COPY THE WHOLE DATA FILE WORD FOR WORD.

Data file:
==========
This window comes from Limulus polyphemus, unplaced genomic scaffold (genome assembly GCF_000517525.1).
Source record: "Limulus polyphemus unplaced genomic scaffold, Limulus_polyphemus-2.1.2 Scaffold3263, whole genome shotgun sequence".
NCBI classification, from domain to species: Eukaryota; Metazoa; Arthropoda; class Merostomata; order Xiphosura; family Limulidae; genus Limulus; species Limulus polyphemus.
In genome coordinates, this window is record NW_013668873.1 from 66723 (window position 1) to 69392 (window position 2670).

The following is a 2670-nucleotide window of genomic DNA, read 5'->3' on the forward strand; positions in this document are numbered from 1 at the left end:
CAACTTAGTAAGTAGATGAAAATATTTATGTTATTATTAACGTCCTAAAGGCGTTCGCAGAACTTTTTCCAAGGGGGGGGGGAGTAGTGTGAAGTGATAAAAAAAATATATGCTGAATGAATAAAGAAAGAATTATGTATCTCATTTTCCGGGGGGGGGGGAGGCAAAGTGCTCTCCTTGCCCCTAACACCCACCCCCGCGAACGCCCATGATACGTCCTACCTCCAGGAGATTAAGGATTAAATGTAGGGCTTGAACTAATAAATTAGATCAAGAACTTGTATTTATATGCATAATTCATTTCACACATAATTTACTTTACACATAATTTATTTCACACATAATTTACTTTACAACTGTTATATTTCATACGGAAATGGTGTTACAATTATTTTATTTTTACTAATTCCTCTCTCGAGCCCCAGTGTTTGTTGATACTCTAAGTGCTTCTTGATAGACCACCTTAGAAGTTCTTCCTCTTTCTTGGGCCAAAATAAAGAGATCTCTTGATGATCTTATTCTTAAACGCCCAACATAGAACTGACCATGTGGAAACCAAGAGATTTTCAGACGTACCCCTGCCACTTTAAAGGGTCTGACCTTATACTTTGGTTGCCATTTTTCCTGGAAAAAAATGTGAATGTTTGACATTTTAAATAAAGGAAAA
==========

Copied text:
This window comes from Limulus polyphemus, unplaced genomic scaffold (genome assembly GCF_000517525.1).
Source record: "Limulus polyphemus unplaced genomic scaffold, Limulus_polyphemus-2.1.2 Scaffold3263, whole genome shotgun sequence".
NCBI classification, from domain to species: Eukaryota; Metazoa; Arthropoda; class Merostomata; order Xiphosura; family Limulidae; genus Limulus; species Limulus polyphemus.
In genome coordinates, this window is record NW_013668873.1 from 66723 (window position 1) to 69392 (window position 2670).

The following is a 2670-nucleotide window of genomic DNA, read 5'->3' on the forward strand; positions in this document are numbered from 1 at the left end:
CAACTTAGTAAGTAGATGAAAATATTTATGTTATTATTAACGTCCTAAAGGCGTTCGCAGAACTTTTTCCAAGGGGGGGGGGAGTAGTGTGAAGTGATAAAAAAAATATATGCTGAATGAATAAAGAAAGAATTATGTATCTCATTTTCCGGGGGGGGGGGAGGCAAAGTGCTCTCCTTGCCCCTAACACCCACCCCCGCGAACGCCCATGATACGTCCTACCTCCAGGAGATTAAGGATTAAATGTAGGGCTTGAACTAATAAATTAGATCAAGAACTTGTATTTATATGCATAATTCATTTCACACATAATTTACTTTACACATAATTTATTTCACACATAATTTACTTTACAACTGTTATATTTCATACGGAAATGGTGTTACAATTATTTTATTTTTACTAATTCCTCTCTCGAGCCCCAGTGTTTGTTGATACTCTAAGTGCTTCTTGATAGACCACCTTAGAAGTTCTTCCTCTTTCTTGGGCCAAAATAAAGAGATCTCTTGATGATCTTATTCTTAAACGCCCAACATAGAACTGACCATGTGGAAACCAAGAGATTTTCAGACGTACCCCTGCCACTTTAAAGGGTCTGACCTTATACTTTGGTTGCCATTTTTCCTGGAAAAAAATGTGAATGTTTGACATTTTAAATAAAGGAAAA